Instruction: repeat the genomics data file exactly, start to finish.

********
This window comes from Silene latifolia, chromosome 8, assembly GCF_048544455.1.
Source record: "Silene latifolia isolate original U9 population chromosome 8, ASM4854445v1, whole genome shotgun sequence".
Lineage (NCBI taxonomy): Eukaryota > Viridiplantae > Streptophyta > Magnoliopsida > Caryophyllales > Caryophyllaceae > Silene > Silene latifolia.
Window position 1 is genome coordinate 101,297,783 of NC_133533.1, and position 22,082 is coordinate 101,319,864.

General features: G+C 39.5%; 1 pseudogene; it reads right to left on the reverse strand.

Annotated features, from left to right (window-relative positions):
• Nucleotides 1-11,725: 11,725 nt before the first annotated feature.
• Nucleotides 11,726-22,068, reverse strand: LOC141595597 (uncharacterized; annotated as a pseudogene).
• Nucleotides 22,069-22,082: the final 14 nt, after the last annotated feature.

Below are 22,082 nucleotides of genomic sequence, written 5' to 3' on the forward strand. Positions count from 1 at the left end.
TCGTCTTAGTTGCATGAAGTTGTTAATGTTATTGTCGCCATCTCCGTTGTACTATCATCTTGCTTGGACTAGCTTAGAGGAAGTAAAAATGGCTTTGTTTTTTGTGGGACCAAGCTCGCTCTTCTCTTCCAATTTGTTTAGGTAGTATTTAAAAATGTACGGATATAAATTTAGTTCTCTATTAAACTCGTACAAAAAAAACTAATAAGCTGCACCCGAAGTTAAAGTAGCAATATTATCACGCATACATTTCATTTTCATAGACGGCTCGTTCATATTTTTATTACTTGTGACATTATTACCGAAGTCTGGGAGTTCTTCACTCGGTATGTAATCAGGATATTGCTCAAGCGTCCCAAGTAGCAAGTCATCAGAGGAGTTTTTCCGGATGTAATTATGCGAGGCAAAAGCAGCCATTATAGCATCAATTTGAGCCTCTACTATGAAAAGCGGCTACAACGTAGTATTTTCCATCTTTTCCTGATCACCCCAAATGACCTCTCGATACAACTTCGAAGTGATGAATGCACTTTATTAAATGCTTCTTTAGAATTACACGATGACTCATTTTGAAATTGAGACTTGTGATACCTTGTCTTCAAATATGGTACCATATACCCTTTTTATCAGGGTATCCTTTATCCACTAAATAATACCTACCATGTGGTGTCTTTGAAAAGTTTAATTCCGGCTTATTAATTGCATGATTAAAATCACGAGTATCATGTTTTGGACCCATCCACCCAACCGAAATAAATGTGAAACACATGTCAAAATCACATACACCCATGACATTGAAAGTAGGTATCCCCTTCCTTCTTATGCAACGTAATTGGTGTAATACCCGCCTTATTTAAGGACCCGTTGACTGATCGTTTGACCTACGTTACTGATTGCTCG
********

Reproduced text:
This window comes from Silene latifolia, chromosome 8, assembly GCF_048544455.1.
Source record: "Silene latifolia isolate original U9 population chromosome 8, ASM4854445v1, whole genome shotgun sequence".
Lineage (NCBI taxonomy): Eukaryota > Viridiplantae > Streptophyta > Magnoliopsida > Caryophyllales > Caryophyllaceae > Silene > Silene latifolia.
Window position 1 is genome coordinate 101,297,783 of NC_133533.1, and position 22,082 is coordinate 101,319,864.

General features: G+C 39.5%; 1 pseudogene; it reads right to left on the reverse strand.

Annotated features, from left to right (window-relative positions):
• Nucleotides 1-11,725: 11,725 nt before the first annotated feature.
• Nucleotides 11,726-22,068, reverse strand: LOC141595597 (uncharacterized; annotated as a pseudogene).
• Nucleotides 22,069-22,082: the final 14 nt, after the last annotated feature.

Below are 22,082 nucleotides of genomic sequence, written 5' to 3' on the forward strand. Positions count from 1 at the left end.
TCGTCTTAGTTGCATGAAGTTGTTAATGTTATTGTCGCCATCTCCGTTGTACTATCATCTTGCTTGGACTAGCTTAGAGGAAGTAAAAATGGCTTTGTTTTTTGTGGGACCAAGCTCGCTCTTCTCTTCCAATTTGTTTAGGTAGTATTTAAAAATGTACGGATATAAATTTAGTTCTCTATTAAACTCGTACAAAAAAAACTAATAAGCTGCACCCGAAGTTAAAGTAGCAATATTATCACGCATACATTTCATTTTCATAGACGGCTCGTTCATATTTTTATTACTTGTGACATTATTACCGAAGTCTGGGAGTTCTTCACTCGGTATGTAATCAGGATATTGCTCAAGCGTCCCAAGTAGCAAGTCATCAGAGGAGTTTTTCCGGATGTAATTATGCGAGGCAAAAGCAGCCATTATAGCATCAATTTGAGCCTCTACTATGAAAAGCGGCTACAACGTAGTATTTTCCATCTTTTCCTGATCACCCCAAATGACCTCTCGATACAACTTCGAAGTGATGAATGCACTTTATTAAATGCTTCTTTAGAATTACACGATGACTCATTTTGAAATTGAGACTTGTGATACCTTGTCTTCAAATATGGTACCATATACCCTTTTTATCAGGGTATCCTTTATCCACTAAATAATACCTACCATGTGGTGTCTTTGAAAAGTTTAATTCCGGCTTATTAATTGCATGATTAAAATCACGAGTATCATGTTTTGGACCCATCCACCCAACCGAAATAAATGTGAAACACATGTCAAAATCACATACACCCATGACATTGAAAGTAGGTATCCCCTTCCTTCTTATGCAACGTAATTGGTGTAATACCCGCCTTATTTAAGGACCCGTTGACTGATCGTTTGACCTACGTTACTGATTGCTCG